Linda Robinson of Hazelwood said that by summer she and other leaders should have an agreement with the Federal Highway Administration to develop the 35-acre Gateway Green property as a bicycle and community resource. “You don't know how happy I am to see so many volunteers and so much diversity,” she said. Mayor Sam Adams called her an “über volunteer.”

Adams was less gracious toward State Rep. Jeff Smith. In general the politician was complimentary toward the council members; he thanked Commissioner Dan Saltzman for opening a new Domestic Violence Shelter at the old Children's Receiving Center property, and said that they were moving “toward achievement, not appeasement.” However, he did assert that east Portland had received a miniscule amount of federal stimulus funds, and complained that City Council had “set aside” plans to help fund new David Douglas School District improvements.

Adams responded that the council had not “set aside” the effort, but that it was waylaid by a legal challenge. He stated several times that Smith's characterization was “not accurate.” As to the stimulus funds, he said, to some extent the strings attached prevented the city from using them as he might have liked. “I appreciate your point of view, and we all share your frustration,” he told Smith.

All council members praised EPAP and its participants. Commissioner Amanda Fritz acknowledged Kimura and Robinson, as well as Bonny McKnight and Alesia Reese, who did not attend, and said, “Sixteen years ago they showed we had more in common than differences. I thank each and every committee member. The success of this plan is due entirely to your efforts.” She thanked Smith for “expressing some impatience” and added that she saw “partnerships, process and results.”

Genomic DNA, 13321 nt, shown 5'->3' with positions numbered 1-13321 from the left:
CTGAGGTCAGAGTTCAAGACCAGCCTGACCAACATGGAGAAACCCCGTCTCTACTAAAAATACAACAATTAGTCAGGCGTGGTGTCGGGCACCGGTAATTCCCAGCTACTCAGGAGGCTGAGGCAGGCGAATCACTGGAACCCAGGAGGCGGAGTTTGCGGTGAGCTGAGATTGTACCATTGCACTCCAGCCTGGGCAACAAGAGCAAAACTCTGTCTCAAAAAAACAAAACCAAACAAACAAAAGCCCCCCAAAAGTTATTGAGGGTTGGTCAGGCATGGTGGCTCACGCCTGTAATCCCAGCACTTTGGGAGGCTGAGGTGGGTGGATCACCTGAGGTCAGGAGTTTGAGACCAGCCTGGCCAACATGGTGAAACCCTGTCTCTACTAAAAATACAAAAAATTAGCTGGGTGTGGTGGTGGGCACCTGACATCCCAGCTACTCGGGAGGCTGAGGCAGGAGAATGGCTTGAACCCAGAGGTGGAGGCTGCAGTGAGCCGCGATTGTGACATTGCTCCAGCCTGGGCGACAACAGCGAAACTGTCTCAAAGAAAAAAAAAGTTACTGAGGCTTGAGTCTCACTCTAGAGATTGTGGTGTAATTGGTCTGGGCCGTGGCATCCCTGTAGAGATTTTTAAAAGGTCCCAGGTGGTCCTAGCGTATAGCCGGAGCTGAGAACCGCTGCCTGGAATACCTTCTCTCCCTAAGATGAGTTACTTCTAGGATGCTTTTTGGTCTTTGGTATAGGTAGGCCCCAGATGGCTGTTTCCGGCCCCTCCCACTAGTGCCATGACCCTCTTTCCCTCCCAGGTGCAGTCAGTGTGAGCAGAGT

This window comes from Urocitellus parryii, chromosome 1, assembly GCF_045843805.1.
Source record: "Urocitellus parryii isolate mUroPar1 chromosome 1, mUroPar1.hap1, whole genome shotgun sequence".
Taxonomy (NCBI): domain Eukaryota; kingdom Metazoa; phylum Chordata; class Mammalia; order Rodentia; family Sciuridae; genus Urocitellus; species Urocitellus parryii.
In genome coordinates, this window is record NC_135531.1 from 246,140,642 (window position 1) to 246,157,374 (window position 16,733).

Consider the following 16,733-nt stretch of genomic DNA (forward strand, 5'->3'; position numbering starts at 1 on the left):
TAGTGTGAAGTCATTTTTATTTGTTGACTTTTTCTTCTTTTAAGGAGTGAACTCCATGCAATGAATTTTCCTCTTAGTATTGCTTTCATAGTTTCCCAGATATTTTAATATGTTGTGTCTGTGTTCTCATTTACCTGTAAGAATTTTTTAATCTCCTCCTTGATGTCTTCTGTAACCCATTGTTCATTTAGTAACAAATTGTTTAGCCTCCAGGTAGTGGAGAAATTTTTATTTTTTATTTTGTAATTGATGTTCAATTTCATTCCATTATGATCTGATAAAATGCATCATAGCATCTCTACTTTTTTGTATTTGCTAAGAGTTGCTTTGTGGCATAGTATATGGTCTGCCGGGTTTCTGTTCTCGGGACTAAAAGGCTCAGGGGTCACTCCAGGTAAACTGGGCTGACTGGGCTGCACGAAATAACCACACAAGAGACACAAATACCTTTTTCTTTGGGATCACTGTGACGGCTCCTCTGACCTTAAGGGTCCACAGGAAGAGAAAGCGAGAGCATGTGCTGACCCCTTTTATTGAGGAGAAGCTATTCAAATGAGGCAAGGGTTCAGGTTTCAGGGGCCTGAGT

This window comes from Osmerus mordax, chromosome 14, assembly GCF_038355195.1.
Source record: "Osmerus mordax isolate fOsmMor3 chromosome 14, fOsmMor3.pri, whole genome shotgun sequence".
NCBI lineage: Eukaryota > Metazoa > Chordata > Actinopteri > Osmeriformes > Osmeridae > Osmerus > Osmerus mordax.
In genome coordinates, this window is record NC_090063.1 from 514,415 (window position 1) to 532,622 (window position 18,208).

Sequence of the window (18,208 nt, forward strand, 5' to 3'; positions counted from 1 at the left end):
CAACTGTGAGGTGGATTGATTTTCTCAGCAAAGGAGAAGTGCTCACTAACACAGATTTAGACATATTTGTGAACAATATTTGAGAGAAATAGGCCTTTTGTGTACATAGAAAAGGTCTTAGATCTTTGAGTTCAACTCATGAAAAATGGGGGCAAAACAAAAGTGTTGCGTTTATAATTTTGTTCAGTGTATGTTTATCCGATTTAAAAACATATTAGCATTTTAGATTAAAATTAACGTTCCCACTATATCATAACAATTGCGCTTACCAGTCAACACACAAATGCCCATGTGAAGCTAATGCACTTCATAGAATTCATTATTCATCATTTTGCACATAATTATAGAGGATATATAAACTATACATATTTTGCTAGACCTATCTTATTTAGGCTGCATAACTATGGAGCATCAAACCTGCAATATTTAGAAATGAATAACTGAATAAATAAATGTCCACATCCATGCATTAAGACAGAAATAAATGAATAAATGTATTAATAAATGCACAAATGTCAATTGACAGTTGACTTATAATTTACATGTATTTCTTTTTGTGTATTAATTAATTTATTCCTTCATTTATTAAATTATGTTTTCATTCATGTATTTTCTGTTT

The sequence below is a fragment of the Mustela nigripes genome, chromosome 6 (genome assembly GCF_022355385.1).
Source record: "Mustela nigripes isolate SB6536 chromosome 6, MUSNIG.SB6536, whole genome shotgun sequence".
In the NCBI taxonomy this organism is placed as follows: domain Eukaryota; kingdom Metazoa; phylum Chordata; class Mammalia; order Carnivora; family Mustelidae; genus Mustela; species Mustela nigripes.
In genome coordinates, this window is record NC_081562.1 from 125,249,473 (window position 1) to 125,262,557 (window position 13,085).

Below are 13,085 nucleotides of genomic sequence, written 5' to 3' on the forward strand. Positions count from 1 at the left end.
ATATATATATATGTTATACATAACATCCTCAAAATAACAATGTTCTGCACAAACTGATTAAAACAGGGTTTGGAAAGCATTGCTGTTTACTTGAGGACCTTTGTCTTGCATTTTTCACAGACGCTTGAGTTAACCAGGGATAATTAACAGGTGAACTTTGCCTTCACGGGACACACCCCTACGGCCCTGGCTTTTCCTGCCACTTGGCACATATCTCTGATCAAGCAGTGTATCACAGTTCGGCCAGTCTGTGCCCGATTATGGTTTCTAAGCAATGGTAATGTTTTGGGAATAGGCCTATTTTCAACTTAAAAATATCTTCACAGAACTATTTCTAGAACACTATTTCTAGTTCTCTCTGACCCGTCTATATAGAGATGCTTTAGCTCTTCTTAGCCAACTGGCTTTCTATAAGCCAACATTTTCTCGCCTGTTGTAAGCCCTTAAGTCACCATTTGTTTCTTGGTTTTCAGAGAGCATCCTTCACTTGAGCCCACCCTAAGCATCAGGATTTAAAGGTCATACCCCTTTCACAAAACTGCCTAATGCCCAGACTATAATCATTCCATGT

Adams concluded, “What a great presentation today. It reaffirms my commitment to the action plan.”

Eco-District meeting set
A group of students from Portland State University's graduate Urban Planning program will hold a meeting from 6:30 to 9:30 p.m. May 12 at Eastminster Presbyterian Church, 12505 N.E. Halsey St., with the aim of setting up an Eco-District in Gateway. At last month's Gateway Program Advisory Committee meeting, member Frieda Christopher asked just what an Eco-District would entail and exactly what resources it could provide. Student representative Dan Schauer replied that it could provide more visibility toward eco-friendly activities, as well as an opportunity for individuals and groups to invest collectively in appropriate improvements. When East Portland Action Plan volunteer Larry Kotan expressed fears that this could lead to “another layer of bureaucracy, student Michael Budds replied, “We're hoping for a community-driven process, not another layer of government.”

Consultants hired
Portland Development Commission staffer Justin Douglas announced last month that the consulting firm Parametrix, which has done planning work in Gateway in the past, has been hired to develop a business development strategy. They will help plan how to use urban renewal funds and other resources toward business development, working with Metro and the East Portland Action Plan, among others. The process should start this month, Douglas said.

PAC member Frieda Christopher was moved to ask, “With all these studies, are we actually going to try to implement them?”

“Yes, Frieda, we're not just doing this to put on a shelf to gather dust,” Douglas assured her.